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Pat Riley: Heat will ‘rebuild quick’

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The Heat have missed the playoffs just four times in Pat Riley’s 22-year tenure.

They won a championship within four years of their first three lottery trips.

The fourth foray into losing came two years ago, and Miami is on track for another lottery season this year.

So, what now?

Riley, as transcribed by Anthony Chiang of The Palm Beat Post:

“We’re dealing with that word that you hate to use — that we have to rebuild,” Riley told WQAM’s Joe Rose on his radio show Wednesday morning. “But we will rebuild quick. I’m not going to hang around here for three or four years selling this kind of song to people in Miami. We have great, great fans. They’re frustrated. They’ve been used to something great over the last 10 years and so right now we’re taking a hit. I think we can turn this thing around. … You can use that word rebuild. But we’re going to do it fast.”

Does he mean tanking? I don’t know that’s what he meant, but it sure sounds as if he’s warning fans about tanking.

That would make sense. Miami has its own first-round pick in what projects to be a loaded draft, and this might be the Heat’s last chance to pick high for a while. They owe the Suns two future first round picks (one top-seven protected in 2018 or unprotected in 2019, the other unprotected in 2021).

Further, Tyler Johnson‘s salary will drastically increase in 2018. That incentivizes Miami to spend big in free agency this summer, which would improve the 2017-18 Heat.

Higher max salaries under the new Collective Bargaining Agreement will make it harder for the Heat to add multiple stars, though. Put another way: It’s even more important for Miami to add talent through the draft.

So how do the Heat tank? They seemingly want to build around Hassan Whiteside, but they could trade Goran Dragic (which would likely add cap room for this summer).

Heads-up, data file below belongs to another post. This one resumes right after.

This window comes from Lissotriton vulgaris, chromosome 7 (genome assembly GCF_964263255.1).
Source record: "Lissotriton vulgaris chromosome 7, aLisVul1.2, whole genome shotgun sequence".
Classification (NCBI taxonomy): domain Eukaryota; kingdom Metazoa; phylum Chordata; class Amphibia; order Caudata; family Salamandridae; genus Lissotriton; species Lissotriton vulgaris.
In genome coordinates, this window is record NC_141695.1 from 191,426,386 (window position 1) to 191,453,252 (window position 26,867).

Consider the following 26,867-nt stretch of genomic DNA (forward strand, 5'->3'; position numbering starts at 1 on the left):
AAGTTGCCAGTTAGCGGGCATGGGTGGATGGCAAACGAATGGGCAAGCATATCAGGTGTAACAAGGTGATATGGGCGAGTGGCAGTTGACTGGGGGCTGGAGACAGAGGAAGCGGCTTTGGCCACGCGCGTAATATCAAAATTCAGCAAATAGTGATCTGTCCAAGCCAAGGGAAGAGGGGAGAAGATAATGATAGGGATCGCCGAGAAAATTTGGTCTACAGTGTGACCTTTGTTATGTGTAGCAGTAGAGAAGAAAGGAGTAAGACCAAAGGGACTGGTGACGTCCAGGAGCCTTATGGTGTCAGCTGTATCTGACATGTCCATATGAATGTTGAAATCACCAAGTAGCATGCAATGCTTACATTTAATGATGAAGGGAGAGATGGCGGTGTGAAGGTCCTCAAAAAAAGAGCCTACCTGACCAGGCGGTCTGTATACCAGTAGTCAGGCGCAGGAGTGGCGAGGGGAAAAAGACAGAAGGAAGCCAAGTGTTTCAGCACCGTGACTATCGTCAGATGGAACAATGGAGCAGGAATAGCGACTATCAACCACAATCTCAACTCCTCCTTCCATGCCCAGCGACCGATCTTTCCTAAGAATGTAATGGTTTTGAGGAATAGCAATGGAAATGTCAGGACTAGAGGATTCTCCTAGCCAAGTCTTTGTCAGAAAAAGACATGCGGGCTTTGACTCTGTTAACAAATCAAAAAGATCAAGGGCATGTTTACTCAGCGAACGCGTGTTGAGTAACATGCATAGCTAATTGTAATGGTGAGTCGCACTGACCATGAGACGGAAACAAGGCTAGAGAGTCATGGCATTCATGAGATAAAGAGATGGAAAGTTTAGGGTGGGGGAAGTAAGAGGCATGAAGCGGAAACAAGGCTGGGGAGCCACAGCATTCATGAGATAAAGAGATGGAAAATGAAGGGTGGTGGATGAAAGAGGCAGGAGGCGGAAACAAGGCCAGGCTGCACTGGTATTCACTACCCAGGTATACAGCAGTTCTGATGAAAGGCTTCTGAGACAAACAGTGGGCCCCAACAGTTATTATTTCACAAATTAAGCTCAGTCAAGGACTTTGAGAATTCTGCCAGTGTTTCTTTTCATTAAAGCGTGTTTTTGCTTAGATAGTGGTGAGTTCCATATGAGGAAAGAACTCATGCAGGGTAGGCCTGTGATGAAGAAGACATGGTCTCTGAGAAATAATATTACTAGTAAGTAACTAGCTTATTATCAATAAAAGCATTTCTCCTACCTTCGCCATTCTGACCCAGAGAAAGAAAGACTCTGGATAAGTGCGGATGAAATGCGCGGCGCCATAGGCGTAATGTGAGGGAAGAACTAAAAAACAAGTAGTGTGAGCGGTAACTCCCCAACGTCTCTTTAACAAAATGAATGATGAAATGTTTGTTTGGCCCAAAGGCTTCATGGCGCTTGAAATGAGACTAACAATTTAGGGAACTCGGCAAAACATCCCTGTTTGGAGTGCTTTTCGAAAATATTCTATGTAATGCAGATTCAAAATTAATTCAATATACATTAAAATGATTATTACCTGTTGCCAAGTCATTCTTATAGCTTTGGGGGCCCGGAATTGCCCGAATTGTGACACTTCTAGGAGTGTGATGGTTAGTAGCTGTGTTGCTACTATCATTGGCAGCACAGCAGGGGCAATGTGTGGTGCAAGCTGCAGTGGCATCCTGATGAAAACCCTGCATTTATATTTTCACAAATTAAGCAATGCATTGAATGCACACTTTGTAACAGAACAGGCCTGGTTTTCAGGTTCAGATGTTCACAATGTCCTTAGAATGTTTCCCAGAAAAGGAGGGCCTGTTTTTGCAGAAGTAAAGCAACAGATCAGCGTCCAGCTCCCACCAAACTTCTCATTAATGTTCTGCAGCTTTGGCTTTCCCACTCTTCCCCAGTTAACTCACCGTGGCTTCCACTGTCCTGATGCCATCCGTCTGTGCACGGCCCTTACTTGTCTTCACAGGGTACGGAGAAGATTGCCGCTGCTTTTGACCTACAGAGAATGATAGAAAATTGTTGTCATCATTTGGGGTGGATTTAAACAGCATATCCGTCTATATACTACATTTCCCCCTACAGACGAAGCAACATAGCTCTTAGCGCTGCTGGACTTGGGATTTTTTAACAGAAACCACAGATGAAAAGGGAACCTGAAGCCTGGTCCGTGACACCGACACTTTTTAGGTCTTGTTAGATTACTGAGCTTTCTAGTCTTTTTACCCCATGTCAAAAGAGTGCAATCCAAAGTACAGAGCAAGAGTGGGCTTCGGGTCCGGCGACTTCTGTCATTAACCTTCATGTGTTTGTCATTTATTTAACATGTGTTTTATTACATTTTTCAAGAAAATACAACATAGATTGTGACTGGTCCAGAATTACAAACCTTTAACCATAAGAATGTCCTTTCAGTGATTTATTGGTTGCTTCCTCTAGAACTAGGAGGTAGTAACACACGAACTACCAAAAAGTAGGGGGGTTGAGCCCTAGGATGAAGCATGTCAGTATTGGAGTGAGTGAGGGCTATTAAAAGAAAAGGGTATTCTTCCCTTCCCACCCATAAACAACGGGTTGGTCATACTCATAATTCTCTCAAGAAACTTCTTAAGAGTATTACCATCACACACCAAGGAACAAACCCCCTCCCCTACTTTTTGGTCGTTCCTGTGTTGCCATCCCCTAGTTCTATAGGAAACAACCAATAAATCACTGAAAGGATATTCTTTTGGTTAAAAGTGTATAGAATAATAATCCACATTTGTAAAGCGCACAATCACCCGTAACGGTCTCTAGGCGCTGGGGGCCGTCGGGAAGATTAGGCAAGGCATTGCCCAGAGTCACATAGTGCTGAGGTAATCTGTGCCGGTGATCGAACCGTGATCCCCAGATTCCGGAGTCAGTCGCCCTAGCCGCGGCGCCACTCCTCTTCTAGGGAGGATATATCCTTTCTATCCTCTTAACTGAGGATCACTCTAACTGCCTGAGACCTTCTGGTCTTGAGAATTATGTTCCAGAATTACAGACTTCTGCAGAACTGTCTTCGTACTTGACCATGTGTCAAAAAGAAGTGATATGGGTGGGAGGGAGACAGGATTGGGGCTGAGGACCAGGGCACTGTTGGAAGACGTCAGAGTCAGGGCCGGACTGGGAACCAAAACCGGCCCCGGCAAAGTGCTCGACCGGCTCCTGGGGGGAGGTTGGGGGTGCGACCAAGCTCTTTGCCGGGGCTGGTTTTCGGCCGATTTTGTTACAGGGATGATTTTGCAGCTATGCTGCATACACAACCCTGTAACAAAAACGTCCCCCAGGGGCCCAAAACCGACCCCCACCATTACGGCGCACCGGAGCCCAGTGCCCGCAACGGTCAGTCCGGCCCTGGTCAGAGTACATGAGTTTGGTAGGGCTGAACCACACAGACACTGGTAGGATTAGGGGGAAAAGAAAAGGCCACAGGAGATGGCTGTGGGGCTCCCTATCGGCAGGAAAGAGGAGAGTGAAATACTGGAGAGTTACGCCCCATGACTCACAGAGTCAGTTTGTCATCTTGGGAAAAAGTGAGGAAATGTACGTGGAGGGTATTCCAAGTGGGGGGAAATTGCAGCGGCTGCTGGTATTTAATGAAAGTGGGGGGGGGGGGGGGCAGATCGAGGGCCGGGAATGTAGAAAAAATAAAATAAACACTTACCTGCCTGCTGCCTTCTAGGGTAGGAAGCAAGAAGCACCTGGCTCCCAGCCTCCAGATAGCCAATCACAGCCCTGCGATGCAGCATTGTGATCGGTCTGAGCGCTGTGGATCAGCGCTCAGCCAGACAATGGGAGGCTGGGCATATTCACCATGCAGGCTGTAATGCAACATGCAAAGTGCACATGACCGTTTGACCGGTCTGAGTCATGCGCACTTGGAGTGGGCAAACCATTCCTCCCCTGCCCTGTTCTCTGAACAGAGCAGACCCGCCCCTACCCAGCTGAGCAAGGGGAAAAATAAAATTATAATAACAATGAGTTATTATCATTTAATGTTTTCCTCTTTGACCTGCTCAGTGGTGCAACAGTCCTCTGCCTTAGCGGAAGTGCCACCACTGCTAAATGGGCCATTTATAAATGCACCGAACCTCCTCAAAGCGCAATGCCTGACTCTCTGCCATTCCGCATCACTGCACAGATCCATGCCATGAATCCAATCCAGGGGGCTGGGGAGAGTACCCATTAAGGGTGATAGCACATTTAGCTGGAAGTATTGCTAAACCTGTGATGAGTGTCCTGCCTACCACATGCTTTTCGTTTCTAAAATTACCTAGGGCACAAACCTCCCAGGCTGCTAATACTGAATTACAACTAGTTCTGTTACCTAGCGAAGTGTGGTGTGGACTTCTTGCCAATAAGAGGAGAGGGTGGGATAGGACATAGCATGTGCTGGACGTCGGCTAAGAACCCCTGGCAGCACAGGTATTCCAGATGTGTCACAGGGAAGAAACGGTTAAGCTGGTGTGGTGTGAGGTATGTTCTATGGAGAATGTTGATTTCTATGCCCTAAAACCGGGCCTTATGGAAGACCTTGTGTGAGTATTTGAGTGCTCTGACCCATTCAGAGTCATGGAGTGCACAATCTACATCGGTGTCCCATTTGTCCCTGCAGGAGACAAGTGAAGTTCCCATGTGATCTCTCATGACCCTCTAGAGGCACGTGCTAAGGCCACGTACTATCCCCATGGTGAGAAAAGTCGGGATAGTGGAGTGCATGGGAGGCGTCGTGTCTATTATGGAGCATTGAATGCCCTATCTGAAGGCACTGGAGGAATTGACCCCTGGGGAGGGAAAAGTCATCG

After his first losing season with Miami, Riley drafted Dwyane Wade and bought low on a Shaquille O’Neal who demanded a trade from the Lakers. The next off year was followed by signing Wade, LeBron James and Chris Bosh. Is Riley uniquely adept at building winners quickly, or did luck play a large role in those incredible turnarounds? That long-standing debate will add another chapter over the next year or two.

John Wall scores 37 as Wizards down LeBron James, Cavs 127-115

Associated Press
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CLEVELAND (AP) John Wall scored 37 points, Bradley Beal added 27 and the Washington Wizards began a challenging road trip by beating LeBron James and the Cleveland Cavaliers 127-115 on Saturday night.

Wall scored 18 in the first quarter, when the Wizards shot 82 percent, and Washington held on down the stretch to avenge an overtime loss to the NBA champions last month.

James, who briefly wore goggles to protect an eye injury sustained Friday night, scored 24 and added 11 rebounds and eight assists. Kyrie Irving added 23 points and Kevin Love 17 for Cleveland, playing at home for the only time in a seven-game stretch.

Washington’s victory cut Cleveland’s lead in the Eastern Conference to a half-game over idle Boston.

Rudy Gobert calls out Jazz teammates after loss: “We’ve just got to compete. We’re too nice.”